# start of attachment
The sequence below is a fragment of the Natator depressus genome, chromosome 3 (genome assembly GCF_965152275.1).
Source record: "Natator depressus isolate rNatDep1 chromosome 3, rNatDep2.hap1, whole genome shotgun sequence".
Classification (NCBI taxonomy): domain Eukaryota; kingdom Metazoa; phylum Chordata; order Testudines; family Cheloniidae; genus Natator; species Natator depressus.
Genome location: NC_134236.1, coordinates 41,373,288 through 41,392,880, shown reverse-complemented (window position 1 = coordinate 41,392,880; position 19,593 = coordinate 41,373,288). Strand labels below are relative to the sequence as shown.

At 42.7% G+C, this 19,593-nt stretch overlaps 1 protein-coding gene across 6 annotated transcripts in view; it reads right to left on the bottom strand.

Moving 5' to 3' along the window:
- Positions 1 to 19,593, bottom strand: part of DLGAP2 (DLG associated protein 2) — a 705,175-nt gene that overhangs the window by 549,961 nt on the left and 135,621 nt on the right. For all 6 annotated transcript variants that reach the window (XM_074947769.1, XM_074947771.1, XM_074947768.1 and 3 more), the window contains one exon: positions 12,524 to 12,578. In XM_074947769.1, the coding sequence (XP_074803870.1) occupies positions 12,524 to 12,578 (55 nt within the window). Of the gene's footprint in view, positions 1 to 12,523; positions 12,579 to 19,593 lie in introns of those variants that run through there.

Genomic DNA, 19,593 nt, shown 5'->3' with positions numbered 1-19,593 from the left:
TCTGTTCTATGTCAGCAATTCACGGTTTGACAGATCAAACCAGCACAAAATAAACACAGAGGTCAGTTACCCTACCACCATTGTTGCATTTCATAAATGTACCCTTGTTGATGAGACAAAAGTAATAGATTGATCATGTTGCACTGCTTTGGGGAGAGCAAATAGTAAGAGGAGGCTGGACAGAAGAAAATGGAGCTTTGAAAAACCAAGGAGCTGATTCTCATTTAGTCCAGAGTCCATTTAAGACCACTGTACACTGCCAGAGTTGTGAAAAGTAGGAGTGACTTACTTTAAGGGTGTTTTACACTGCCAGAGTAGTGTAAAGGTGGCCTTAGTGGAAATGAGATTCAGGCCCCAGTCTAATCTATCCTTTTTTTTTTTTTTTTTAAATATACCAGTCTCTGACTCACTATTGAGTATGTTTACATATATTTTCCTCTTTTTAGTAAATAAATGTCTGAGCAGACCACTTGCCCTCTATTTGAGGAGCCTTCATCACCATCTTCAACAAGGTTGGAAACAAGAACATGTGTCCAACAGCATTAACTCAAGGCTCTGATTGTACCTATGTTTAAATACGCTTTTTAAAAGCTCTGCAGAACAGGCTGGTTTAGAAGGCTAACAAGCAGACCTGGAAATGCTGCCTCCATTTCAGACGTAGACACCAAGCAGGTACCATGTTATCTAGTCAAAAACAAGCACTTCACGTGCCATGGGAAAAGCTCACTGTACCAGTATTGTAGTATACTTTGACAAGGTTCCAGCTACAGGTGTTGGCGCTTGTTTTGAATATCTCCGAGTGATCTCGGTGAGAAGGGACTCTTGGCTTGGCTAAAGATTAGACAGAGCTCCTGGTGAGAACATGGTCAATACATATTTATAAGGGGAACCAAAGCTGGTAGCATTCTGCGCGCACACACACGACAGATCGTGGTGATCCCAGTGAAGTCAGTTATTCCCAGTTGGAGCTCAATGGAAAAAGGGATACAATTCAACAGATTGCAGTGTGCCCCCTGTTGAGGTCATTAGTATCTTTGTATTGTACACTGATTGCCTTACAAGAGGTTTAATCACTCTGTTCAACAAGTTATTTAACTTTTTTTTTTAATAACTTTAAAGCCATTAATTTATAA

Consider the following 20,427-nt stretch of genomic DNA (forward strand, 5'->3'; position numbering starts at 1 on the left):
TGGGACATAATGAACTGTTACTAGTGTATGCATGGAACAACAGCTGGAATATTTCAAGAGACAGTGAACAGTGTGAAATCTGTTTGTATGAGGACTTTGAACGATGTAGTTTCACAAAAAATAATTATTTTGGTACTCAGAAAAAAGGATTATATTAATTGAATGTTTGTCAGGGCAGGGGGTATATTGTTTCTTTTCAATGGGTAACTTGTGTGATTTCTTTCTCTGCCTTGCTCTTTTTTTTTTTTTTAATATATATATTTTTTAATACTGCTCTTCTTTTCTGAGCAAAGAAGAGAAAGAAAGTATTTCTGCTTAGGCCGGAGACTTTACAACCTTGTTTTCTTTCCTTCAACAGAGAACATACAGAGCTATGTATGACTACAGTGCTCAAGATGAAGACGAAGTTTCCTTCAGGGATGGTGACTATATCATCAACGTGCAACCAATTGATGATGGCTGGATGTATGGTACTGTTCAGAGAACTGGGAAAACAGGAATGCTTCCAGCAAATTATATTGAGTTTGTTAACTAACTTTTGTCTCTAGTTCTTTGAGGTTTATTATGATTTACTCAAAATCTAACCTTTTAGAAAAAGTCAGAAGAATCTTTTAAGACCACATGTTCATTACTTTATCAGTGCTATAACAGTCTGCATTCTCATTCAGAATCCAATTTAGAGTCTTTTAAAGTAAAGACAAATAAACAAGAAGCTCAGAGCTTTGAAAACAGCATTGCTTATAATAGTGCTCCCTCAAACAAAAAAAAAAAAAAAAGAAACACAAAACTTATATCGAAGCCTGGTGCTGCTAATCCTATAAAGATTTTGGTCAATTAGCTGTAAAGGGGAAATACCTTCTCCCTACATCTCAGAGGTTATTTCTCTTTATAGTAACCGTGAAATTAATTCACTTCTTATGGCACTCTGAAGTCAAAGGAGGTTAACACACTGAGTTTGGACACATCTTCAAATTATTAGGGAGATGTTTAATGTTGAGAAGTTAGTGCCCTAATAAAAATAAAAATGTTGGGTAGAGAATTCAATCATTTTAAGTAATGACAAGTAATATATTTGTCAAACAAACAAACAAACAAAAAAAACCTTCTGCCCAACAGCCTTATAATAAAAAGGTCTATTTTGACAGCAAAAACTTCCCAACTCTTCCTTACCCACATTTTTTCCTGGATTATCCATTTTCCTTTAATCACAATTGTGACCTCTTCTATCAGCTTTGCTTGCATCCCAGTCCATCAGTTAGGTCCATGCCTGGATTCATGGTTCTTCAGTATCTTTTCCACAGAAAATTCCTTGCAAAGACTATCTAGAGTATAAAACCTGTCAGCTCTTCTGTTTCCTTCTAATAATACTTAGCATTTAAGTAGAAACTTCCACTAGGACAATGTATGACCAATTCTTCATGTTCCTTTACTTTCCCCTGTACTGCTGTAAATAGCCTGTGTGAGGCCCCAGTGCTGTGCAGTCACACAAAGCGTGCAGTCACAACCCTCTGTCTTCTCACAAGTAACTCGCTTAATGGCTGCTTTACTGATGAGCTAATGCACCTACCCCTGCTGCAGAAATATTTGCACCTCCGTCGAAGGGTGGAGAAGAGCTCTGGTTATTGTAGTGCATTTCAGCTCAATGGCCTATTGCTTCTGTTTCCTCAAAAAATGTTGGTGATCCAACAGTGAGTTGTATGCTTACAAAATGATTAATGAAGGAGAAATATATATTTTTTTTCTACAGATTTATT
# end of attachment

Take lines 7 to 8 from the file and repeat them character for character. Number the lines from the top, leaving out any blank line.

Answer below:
- Positions 1 to 19,593, bottom strand: part of DLGAP2 (DLG associated protein 2) — a 705,175-nt gene that overhangs the window by 549,961 nt on the left and 135,621 nt on the right. For all 6 annotated transcript variants that reach the window (XM_074947769.1, XM_074947771.1, XM_074947768.1 and 3 more), the window contains one exon: positions 12,524 to 12,578. In XM_074947769.1, the coding sequence (XP_074803870.1) occupies positions 12,524 to 12,578 (55 nt within the window). Of the gene's footprint in view, positions 1 to 12,523; positions 12,579 to 19,593 lie in introns of those variants that run through there.

Genomic DNA, 19,593 nt, shown 5'->3' with positions numbered 1-19,593 from the left: